2020 Players Tour Brussels Pioneer and Booster Draft 31 January-2 February 2020 3
2020 Worlds Honolulu Standard and Booster Draft 14-16 February 2020 1


Pro Tour results[]

List of the Pro Tour results and winnings of Paulo Vitor Damo da Rosa
Season Pro Tour Format Finish Winnings
2002–03 Worlds (Berlin) Special 55 $590
2003–04 Worlds (San Francisco) Special 46 $730
2005 London Booster Draft 55 $590
2006 Honolulu Standard 20 $2,800
2006 Prague Booster Draft 30 $1,450
2006 Charleston Team Constructed 2 $12,000
2006 Kobe Booster Draft 42 $850
2006 Worlds (Paris) Special 6 $11,000
2007 Geneva Booster Draft 66 $490
2007 Yokohama Block Constructed 232
2007 San Diego Two-Headed Giant Booster Draft 91
2007 Valencia Extended 225
2007 Worlds (New York) Special 67
2008 Kuala Lumpur Booster Draft 326
2008 Hollywood Standard 8 $9,500
2008 Berlin Extended 37 $1,100
2008 Worlds (Memphis) Special 5 $11,000
2009 Kyoto Standard and Booster Draft 293
2009 Honolulu Block Constructed and Booster Draft 222
2009 Austin Extended and Booster Draft 8 $9,500
2009 Worlds (Rome) Special 61 $540
2010 San Diego Standard and Booster Draft 94
2010 San Juan Block Constructed and Booster Draft 1 $40,000
2010 Amsterdam Extended and Booster Draft 173
2010 Worlds (Chiba) Special 3 $15,000
2011 Paris Standard and Booster Draft 54 $610
2011 Nagoya Block Constructed and Booster Draft 64 $510
2011 Philadelphia Modern and Booster Draft 341
2011 Worlds (San Francisco) Special 5 $11,000
2012 Dark Ascension in Honolulu Standard and Booster Draft 2 $20,000
2012 Avacyn Restored in Barcelona Block Constructed and Booster Draft 154
2012–13 Return to Ravnica in Seattle Modern and Booster Draft 60 $1,000
2012–13 Gatecrash in Montreal Standard and Booster Draft 266
2012–13 Dragon's Maze in San Diego Block Constructed and Booster Draft 235
2013–14 Theros in Dublin Standard and Booster Draft 71 $1,000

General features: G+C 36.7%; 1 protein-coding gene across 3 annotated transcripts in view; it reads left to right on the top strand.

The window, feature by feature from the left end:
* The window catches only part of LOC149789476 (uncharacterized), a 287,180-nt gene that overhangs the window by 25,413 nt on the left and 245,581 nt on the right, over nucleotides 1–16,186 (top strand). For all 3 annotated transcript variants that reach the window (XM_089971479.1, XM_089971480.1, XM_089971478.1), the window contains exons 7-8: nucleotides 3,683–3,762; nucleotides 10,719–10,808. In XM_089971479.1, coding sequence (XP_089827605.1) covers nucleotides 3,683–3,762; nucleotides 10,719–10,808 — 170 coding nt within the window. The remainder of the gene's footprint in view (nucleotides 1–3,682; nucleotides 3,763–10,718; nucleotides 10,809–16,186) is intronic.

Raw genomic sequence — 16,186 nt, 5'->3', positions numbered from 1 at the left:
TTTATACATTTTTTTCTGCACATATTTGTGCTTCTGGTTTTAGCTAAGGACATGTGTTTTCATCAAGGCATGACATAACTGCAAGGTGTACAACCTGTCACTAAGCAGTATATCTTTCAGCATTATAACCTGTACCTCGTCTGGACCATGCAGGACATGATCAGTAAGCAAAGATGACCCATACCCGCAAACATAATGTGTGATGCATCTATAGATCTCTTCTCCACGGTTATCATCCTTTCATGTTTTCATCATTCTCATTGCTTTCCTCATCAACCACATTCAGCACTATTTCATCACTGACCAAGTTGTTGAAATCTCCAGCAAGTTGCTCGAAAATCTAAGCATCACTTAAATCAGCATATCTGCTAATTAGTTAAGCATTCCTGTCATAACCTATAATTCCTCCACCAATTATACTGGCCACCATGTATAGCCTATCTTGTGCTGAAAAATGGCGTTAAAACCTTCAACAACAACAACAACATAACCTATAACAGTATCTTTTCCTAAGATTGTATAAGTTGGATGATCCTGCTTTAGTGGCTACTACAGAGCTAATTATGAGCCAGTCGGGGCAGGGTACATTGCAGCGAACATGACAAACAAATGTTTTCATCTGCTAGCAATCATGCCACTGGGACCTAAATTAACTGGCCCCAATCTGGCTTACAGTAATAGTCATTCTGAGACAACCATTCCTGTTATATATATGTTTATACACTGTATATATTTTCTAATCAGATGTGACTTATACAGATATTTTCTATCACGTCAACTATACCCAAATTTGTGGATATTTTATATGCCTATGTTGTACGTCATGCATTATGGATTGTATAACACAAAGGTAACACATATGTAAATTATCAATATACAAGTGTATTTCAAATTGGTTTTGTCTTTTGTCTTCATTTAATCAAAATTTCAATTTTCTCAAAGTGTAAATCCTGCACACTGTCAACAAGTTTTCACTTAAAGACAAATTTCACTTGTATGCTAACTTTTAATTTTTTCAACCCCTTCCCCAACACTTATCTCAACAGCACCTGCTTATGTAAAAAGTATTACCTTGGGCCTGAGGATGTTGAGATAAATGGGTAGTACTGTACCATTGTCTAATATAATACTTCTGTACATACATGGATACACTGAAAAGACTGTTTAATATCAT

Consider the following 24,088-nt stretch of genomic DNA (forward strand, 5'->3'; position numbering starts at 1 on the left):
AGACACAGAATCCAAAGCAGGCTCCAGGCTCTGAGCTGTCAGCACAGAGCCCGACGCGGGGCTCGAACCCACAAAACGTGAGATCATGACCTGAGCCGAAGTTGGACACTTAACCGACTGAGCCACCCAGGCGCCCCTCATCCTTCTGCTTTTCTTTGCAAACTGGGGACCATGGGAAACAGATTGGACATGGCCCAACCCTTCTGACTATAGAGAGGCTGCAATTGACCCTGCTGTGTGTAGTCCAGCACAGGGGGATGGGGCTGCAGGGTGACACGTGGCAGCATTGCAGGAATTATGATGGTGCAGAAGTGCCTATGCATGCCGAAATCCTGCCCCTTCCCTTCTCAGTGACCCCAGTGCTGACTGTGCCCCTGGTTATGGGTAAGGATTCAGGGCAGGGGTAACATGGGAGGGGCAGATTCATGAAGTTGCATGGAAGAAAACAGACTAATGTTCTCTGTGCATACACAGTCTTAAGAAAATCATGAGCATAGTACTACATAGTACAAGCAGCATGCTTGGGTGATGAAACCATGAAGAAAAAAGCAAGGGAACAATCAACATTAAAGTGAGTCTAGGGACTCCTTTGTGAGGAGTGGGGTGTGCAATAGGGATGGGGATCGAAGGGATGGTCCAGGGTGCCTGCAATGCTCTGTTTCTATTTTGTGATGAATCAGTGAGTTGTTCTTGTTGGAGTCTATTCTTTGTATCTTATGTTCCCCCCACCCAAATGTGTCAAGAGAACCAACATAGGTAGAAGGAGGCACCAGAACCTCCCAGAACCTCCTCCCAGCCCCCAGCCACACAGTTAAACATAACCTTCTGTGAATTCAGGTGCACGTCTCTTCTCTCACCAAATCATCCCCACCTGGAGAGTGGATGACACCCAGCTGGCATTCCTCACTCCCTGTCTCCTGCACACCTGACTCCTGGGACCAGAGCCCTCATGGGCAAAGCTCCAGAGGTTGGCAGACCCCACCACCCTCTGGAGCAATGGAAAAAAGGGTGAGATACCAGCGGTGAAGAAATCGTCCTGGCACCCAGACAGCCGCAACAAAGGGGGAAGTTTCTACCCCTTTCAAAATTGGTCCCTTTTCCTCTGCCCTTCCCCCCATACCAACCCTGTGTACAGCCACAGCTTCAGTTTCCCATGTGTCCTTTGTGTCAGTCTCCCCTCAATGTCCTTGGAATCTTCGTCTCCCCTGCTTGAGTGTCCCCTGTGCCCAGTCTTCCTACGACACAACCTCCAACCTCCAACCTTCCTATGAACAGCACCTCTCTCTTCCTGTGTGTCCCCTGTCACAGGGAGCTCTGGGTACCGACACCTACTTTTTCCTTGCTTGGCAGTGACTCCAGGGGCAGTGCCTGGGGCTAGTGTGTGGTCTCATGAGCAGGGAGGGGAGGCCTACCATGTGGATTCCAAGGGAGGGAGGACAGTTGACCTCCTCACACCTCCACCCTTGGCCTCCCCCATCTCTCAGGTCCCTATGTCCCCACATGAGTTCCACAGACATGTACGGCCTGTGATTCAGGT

2013–14 Born of the Gods in Valencia Modern and Booster Draft 167
2013–14 Journey into Nyx in Atlanta Block Constructed and Booster Draft 34 $1,500
2013–14 Magic 2015 in Portland Standard and Booster Draft 27 $1,500
2014–15 Khans of Tarkir in Honolulu Standard and Booster Draft 112
2014–15 Fate Reforged in Washington, D.C. Modern and Booster Draft 318
2014–15 Dragons of Tarkir in Brussels Standard and Booster Draft 13 $5,000
2014–15 Magic Origins in Vancouver Standard and Booster Draft 105
2015–16 Battle for Zendikar in Milwaukee Standard and Booster Draft 7 $10,000
2015–16 Oath of the Gatewatch in Atlanta Modern and Booster Draft 19 $2,500
2015–16 Shadows over Innistrad in Madrid Standard and Booster Draft 267
2015–16 Eldritch Moon in Sydney Standard and Booster Draft 86
2016–17 Kaladesh in Honolulu Standard and Booster Draft 99
2016–17 Aether Revolt in Dublin Standard and Booster Draft 6 $10,000
2016–17 Amonkhet in Nashville Standard and Booster Draft 125
2016–17 Hour of Devastation in Kyoto Standard and Booster Draft 1 $50,000
2017–18 Ixalan in Albuquerque Standard and Booster Draft 46 $1,500
2017–18 Rivals of Ixalan in Bilbao Modern and Booster Draft 152
2017–18 Dominaria in Richmond Standard and Booster Draft 342
2017–18 25th Anniversary in Minneapolis Team Constructed 28 $3,000
2018–19 Guilds of Ravnica in Atlanta Standard and Booster Draft 169
2018–19 Mythic Championship Cleveland 2019 Standard and Booster Draft 102 $750
2018–19 Mythic Championship VI Richmond Standard 2 $20,000